Jim Thompson was also a spy and disappeared without a trace in broad daylight in Malaysia at the time trips. And all that remains is a complex stuffed with works of art from Southeast Asia, where you can (and should!) get into now. The territory of the house is very green and pleasant, this is a great place to go in the midst of Bangkok hell.
Entrance fee: 200 baht.
Loha Prasat cast-iron temple
It is unlikely that you will find this temple in the top 10 main attractions of Bangkok, but that's why it is beautiful! If you are tired of crowds of tourists and want to be in peace and grace, then welcome to a small but very pleasant temple.
In Bangkok, it is called the Cast Iron Temple. Each floor has its own atmosphere, the postulates of Buddhism are hung on the walls. Here you can see people praying and meditating in different parts of the building, or you can be completely alone – how lucky I am.
The top floor offers a beautiful view of Bangkok with the sound of bells waving in the wind. A great place to take a break from the noise of the city, think about the eternal and be alone with yourself.
Entrance to the temple is free, but you can make a donation.
Ko Kret Island
< p>A city within a city, if I may say so, Koh Kret is an island in Bangkok, on which there are seven different villages, the most numerous of which is the village of the Mon tribe.
- Interesting places are always fraught with some kind of difficulty, and in the case of Koh Kret, this is the way to get there. Here you will need a ferry (15 baht) from the Wat Klang Kret pier, 30 kilometers from the city center.
The island is very interesting – quiet, green, completely without transport! What to do here? Ride bicycles, walk around the market, try local interesting things (for example, chhau quoi – a kind of jelly dish), buy souvenirs, look at temples, get acquainted with local life and pottery.
After half an hour on the island, you can forget that you are in Bangkok, because the difference in the rhythm of life and atmosphere is incredibly great.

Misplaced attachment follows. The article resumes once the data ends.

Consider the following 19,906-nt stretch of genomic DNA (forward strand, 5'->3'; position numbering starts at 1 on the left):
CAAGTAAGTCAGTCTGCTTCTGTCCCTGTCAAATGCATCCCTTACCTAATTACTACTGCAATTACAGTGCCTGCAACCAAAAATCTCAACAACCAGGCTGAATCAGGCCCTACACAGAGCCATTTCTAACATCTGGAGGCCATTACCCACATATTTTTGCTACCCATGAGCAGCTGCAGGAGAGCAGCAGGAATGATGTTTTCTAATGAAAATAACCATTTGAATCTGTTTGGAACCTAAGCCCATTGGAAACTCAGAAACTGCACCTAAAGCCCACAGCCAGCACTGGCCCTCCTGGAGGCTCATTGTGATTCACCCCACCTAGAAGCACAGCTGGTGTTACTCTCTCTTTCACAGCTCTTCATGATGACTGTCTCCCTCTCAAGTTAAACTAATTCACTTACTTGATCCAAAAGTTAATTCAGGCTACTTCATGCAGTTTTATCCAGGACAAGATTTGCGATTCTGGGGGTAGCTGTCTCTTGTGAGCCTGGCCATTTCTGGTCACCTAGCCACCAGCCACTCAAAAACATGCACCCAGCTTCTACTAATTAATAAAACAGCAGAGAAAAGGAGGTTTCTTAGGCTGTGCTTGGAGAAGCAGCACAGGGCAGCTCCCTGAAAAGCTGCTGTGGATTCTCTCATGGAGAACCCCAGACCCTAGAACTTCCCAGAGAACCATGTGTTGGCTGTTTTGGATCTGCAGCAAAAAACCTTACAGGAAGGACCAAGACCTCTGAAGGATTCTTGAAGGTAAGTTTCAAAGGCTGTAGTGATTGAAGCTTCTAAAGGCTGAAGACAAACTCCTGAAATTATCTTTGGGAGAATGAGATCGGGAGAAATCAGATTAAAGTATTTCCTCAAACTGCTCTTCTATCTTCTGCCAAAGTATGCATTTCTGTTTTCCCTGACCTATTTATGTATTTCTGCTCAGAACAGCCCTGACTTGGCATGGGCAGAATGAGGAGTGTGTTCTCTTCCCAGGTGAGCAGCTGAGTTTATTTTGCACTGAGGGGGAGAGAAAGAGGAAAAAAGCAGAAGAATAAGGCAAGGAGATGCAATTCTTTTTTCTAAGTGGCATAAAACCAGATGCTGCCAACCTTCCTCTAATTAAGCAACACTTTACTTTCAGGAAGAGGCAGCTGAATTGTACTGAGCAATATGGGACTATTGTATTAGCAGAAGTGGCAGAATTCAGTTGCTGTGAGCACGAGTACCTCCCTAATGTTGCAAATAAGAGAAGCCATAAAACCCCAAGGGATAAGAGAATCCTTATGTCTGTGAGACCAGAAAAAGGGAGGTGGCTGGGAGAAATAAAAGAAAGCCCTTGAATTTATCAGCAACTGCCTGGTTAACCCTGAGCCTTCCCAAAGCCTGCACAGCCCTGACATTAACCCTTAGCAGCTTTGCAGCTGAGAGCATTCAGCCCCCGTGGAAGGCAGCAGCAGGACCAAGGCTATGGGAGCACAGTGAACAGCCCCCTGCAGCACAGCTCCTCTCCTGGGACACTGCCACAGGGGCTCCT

Why is it worth visiting the Asian promenade? Firstly, the night market opens in the evening, secondly, you can take a ride on the Ferris wheel, and thirdly, this is a place that has retained its charm – the malls are designed in the form of warehouses, which historically were located here.
- Most tourists visit this promenade because of the Asiatique Sky Ferris wheel, which is spectacularly illuminated from the outside, although the view from the inside is not so impressive. The cost is THB 500 per adult, THB 200 per child.
You can dine on the embankment – it is filled with numerous cafes and restaurants – and take a walk. But I advise you not to buy anything, as the prices are much higher than the market ones. The market itself is very pleasant, as is the waterfront atmosphere.
Tip: The nearby restaurant Tuang Dim Sum is the best place to try dim sum (Chinese dumplings). Also 50-60 baht per serving! Very cheap for Bangkok. Open from 8:00 am to 3:00 pm.
Chao Phraya River Cruise
In every new place, I try to look at the city from the water. In Bangkok, there are plenty of opportunities for this on the river that stretches through the entire city – Chao Phraya. You can take a day cruise (and watch monitor lizards splash in the water), or you can take a night cruise and admire the city in lights at dinner. Or you can even buy a ticket for the longest round-trip city route at any pier.
It's important not to fall for the popular Bangkok 'scam' which is this: a friendly Thai man stops you on the street and kindly asks where you're going and how to help you. Then he says that the particular attraction you are heading to is now closed, but will open in a couple of hours, but for now you can look at it from the river. With a wave of his hand, the Thai stops the tuk-tuk, which, without further ado, takes you to the boats, where you will be charged 10 times the actual cost of the cruise. I succumbed, but you be careful!
The Grand Palace
Yes, the main item of all “what to see” lists, and for some, the main attraction in Bangkok, the Royal Palace is in last place in my rating.
To be honest, I did not like the cost of the ticket (500 baht per person), the architecture of the Thai temple, despite the title of the palace (and by that time we had already seen three temples, and somehow got bored) and the inability to hide from the evil sun in the open area. Well, and the fact that my companion was not allowed in knee-length shorts, and I didn’t want to buy pants for 150 baht.
If you are interested in the architecture and history of Bangkok, then this is a must-see place. And if you are, in principle, not the person who first of all runs to explore the town halls and palaces in a new city, then it is quite possible to skip this item and save baht.
What to see in Bangkok in 3 days?
Below I have left a plan of what to see in Bangkok in 3 days. I compiled it for myself and put it into practice – it turned out very well!
So, what to see on your own in Bangkok:
The ideal program for 1 day in Bangkok or for those who are in general for the first time in Bangkok is to combine cultural heritage and modern entertainment. Therefore, I propose to proceed in this way.